The Oxford Thermofluids Institute (known throughout the world as the Osney Lab) began life in the 1960s, researching hypersonic flow under the leadership of Professor Douglas Holder and, later, Professor Don Schultz. Early work focused on the conditions faced by spacecraft and satellites re-entering the Earth’s atmosphere. To study the special conditions that arise during re-entry, the group developed short duration shock tubes and piston tunnels to re-create re-entry conditions.
This early work in hypersonic flow led to the development of world-leading instrumentation and transient measurement capability encapsulated in the AGARDOgraph “Heat Transfer Measurements in Short Duration Hypersonic Facilities,” (1973) by Don Schultz and Terry Jones. Building on this foundation in shock tunnels, the group partnered with Rolls-Royce plc and applied our growing expertise to heat transfer and aerodynamic problems encountered in gas turbines. In 1989, a Rolls-Royce supported University Technology Centre (UTC) in Heat Transfer and Aerodynamics was established.
Right: Large test facilities being installed in the original Osney Laboratory
The group successfully worked with the support of Rolls-Royce to focus on the further extension of measurement techniques and testing methods, developing a range of experimental facilities. Key advances that are now routinely used include Thin Film Heat Transfer Gauges, and Liquid Crystal thermography for detailed heat transfer measurements together with surface cooling systems.
Interestingly, this research has now turned full circle with methods developed at the OTI now being applied to hypersonic propulsion. In the Hyshot programme (supported by QinetiQ [formerly DERA], UK; NASA, USA; and the Universities of Queensland, Gottingen, and Oxford) a Terrior-Orion, two stage, rocket was launched to ~350 km altitude to conduct Scramjet tests as it re-entered the earth’s atmosphere between 30 and 20 km altitude.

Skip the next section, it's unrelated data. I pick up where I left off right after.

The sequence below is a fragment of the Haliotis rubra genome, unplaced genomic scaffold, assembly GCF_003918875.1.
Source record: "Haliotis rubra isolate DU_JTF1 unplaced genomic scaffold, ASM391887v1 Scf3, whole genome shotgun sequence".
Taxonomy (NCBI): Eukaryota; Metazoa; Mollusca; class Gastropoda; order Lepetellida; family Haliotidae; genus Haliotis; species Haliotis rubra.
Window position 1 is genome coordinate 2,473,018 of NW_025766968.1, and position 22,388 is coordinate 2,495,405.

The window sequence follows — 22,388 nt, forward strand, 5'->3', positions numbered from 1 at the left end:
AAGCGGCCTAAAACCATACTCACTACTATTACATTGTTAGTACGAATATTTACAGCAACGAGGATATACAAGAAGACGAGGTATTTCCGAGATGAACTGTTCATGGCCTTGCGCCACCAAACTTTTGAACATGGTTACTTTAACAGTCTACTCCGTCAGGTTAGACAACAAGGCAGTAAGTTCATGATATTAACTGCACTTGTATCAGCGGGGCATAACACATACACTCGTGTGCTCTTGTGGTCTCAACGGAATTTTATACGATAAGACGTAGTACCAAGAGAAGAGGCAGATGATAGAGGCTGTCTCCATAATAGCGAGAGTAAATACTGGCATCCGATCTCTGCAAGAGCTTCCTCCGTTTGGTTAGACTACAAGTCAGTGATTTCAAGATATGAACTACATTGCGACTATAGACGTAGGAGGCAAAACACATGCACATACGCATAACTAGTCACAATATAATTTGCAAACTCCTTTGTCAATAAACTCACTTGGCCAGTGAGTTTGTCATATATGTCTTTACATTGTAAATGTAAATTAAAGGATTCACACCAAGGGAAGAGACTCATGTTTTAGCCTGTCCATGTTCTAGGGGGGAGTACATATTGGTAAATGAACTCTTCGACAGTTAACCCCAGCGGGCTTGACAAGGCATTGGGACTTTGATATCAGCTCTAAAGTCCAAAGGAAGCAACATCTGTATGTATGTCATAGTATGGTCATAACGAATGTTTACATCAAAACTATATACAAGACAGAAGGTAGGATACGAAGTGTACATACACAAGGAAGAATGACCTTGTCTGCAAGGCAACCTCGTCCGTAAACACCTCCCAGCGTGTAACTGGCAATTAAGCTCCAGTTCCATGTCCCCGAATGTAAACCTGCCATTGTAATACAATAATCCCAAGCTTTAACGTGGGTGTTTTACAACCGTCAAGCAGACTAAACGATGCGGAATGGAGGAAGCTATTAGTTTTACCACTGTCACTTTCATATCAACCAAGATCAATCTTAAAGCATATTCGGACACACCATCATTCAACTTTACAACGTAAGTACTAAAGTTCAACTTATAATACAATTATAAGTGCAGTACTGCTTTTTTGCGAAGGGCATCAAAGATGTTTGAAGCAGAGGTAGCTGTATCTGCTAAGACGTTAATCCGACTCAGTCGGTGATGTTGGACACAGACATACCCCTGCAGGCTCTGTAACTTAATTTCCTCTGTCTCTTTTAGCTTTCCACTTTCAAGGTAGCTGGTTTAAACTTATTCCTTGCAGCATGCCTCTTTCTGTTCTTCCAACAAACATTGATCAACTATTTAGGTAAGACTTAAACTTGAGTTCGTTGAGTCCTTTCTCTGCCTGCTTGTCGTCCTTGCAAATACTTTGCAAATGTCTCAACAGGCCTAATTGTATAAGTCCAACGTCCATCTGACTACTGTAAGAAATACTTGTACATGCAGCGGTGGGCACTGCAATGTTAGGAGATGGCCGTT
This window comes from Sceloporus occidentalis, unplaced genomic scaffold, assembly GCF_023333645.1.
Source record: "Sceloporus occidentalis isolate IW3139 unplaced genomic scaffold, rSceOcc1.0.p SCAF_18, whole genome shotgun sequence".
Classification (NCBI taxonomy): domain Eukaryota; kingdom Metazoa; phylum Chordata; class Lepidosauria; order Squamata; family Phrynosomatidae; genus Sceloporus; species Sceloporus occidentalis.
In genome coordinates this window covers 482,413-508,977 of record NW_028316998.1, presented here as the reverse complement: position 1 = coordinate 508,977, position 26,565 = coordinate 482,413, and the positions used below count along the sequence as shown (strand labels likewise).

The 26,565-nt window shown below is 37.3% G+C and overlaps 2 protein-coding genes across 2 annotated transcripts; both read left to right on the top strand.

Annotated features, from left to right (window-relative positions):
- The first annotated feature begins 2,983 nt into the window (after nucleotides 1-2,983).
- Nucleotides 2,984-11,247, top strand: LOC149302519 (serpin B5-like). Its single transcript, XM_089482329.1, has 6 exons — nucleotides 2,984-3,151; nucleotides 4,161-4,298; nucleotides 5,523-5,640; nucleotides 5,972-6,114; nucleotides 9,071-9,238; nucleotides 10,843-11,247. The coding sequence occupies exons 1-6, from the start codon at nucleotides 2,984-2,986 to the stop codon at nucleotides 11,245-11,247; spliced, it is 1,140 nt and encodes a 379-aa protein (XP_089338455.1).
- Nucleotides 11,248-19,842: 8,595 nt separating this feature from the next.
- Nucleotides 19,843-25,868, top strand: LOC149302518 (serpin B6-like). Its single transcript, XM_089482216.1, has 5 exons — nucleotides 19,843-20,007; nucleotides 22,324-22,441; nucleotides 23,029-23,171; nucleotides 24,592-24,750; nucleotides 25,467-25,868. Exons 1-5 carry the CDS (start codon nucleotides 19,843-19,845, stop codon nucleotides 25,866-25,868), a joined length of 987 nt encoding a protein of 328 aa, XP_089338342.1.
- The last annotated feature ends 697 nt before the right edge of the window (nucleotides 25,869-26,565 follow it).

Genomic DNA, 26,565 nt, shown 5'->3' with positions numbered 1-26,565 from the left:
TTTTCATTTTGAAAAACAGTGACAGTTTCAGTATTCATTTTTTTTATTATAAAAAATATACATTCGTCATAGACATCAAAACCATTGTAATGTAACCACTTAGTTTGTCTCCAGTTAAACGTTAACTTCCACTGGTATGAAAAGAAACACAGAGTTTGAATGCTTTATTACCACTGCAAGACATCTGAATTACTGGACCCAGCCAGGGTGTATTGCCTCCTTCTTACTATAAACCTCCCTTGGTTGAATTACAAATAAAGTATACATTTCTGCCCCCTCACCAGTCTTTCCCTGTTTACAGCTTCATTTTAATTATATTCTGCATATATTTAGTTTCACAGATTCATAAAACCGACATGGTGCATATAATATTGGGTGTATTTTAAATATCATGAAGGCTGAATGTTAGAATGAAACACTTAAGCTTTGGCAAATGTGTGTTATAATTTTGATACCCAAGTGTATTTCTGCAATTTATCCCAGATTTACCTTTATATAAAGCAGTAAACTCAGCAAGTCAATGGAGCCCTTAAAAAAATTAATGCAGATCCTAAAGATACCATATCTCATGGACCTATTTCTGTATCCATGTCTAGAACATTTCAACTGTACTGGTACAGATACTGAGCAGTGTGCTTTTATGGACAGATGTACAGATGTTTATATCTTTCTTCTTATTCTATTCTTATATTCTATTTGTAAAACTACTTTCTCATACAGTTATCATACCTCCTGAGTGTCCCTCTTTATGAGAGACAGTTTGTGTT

The research group was originally housed in the former Oxford Power Station (pictured left in 1971) – located in Osney, to the West of the City. In 2010 the group moved into a new laboratory in the Southwell Building. The relocation was supported by Rolls-Royce, the University and the regional development agency as part of Oxford University’s strategic investment in the UK’s science base. The OTI now houses the UK’s most sophisticated high-speed turbine and high-speed flow facilities in the UK. The research performed in these facilities is combined with that from many others in the OTI to support the development of engineering solutions at a both low and high technology readiness level. The technology developed in this way has had a broad impact on the UK aerospace sector through deployment in UK aero-engines (recently including the Trent XWB and Trent 1000 engines).
Today, the Oxford Thermofluids Institute benefits from significant industrial sponsorship, with current grants exceeding thirty-five million pounds. Our research output forms a key part of Rolls-Royce’s research strategy. Other significant sponsors include EPSRC, ATI, Siemens, DSTL and Mitsubishi Heavy Industries.